Portrait of Marguerite d'Angouleme, Queen of Navarre
Made at Limoges (France)
Object Place: Europe, Limoges, France
Other (Overall): 9.2cm (3 5/8in.)
Medium or Technique
Painted enamel and gilding on copper; wooden frame
Alyce Morrissey Gallery (Kunstkammer) (Gallery 143)
Portrait of Marguerite d’Angouleme, Queen of Navarre (1492-1549), depicted in a 3/4 view, wearing a black wimple and robe against a blue ground; double lines of gilding, black between, at edge. Set in a wood frame, partially gilded (one scroll broken).
Marguerite was a true Renaissance woman, sister to King Francis I, poet, diplomat, religious reformer, and patron of the arts. This enamel portrait, derived from a drawing attributed to François Clouet, shows her in elegant black but probably also in a period of mourning as indicated by her headdress. Making striking use of the enamel medium to represent her fair skin and blue eyes, her likeness is set on a deep blue filed evoking precious lapis lazuli. The Renaissance Revival frame dates to the late 18th century when it was in the collection of Horace Walpole.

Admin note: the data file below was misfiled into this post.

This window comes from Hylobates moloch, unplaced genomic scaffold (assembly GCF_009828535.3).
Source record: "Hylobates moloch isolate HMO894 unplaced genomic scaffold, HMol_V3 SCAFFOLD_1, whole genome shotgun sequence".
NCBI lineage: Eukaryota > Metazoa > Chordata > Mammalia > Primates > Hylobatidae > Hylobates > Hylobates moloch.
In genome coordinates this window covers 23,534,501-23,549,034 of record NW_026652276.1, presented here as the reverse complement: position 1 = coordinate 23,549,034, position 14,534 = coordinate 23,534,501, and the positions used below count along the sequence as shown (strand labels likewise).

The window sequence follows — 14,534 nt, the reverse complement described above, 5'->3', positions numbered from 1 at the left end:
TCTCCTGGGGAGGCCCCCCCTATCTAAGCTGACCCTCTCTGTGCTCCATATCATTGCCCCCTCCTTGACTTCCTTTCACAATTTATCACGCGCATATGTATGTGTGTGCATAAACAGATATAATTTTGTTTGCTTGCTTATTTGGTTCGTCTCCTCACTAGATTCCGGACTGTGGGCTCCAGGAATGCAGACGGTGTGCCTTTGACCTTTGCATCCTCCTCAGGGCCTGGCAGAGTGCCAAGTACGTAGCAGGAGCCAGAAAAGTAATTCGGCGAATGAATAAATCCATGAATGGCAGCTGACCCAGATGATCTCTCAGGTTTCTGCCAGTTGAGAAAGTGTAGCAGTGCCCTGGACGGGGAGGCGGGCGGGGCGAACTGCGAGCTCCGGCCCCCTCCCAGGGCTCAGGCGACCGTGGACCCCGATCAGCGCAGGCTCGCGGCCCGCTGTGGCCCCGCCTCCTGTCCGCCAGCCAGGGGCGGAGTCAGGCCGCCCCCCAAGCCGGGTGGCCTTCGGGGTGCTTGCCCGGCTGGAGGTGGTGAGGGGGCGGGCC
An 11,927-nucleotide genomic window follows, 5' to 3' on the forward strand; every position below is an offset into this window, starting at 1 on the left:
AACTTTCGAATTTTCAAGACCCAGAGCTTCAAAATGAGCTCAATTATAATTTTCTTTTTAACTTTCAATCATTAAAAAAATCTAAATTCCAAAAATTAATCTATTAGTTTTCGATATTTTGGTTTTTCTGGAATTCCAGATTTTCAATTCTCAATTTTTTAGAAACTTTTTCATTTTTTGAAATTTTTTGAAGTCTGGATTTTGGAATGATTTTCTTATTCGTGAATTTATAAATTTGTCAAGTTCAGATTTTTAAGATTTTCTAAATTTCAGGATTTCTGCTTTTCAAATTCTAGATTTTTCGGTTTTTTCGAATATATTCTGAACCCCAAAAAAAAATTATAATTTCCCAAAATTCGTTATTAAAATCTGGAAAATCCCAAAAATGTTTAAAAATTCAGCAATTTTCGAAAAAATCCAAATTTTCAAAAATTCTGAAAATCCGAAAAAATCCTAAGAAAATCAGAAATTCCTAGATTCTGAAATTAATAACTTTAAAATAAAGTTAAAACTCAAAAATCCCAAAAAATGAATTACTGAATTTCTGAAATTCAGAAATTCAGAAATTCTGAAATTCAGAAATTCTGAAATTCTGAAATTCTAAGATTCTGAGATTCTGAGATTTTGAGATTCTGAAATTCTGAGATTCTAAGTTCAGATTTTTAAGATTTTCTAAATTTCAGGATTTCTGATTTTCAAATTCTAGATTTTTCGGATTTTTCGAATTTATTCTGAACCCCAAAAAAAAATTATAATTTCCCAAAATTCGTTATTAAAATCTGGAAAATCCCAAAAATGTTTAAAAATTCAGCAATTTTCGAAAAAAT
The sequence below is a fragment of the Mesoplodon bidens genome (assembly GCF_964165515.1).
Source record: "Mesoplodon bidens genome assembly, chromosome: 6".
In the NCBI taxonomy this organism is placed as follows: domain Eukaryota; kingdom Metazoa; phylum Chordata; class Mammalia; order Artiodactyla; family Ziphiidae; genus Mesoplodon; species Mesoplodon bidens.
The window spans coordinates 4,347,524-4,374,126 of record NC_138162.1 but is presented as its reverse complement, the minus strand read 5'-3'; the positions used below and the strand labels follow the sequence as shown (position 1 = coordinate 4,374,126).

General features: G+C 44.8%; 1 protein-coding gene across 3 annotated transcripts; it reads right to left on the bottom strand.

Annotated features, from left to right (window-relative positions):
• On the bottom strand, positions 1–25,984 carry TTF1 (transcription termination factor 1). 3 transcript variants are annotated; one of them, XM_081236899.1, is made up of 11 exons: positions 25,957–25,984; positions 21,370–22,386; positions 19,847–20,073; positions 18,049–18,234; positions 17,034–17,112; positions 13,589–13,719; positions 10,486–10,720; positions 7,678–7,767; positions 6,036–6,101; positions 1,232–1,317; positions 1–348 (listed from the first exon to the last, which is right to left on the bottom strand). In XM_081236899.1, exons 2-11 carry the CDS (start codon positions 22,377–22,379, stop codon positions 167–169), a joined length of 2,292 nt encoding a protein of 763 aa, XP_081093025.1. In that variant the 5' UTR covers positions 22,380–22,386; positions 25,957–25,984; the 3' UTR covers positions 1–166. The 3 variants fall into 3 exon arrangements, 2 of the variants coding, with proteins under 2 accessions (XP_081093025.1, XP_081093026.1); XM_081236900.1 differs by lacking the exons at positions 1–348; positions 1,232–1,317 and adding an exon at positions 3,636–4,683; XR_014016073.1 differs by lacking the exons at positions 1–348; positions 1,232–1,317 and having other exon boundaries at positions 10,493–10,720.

Eighteenth-century paper pasted to back of frame, giving Margaret's history, in Horace Walpole's hand.
Horace Walpole (b. 1717 - d. 1797), Strawberry Hill, Twickenham, London; May 16, 1842, Strawberry Hill sale, Robins, London, lot 33, to Fuller for 20 gn. Hollingworth Magniac (d. by 1892), Colworth, Bedfordshire; July 2 and 4, 1892, posthumous Magniac sale, Christie's, London, lot 397. 1947, Paul Drey Gallery, New York; 1947, sold by Drey to the MFA for $900. (Accession Date: December 11, 1947).
H. E. Bolles Fund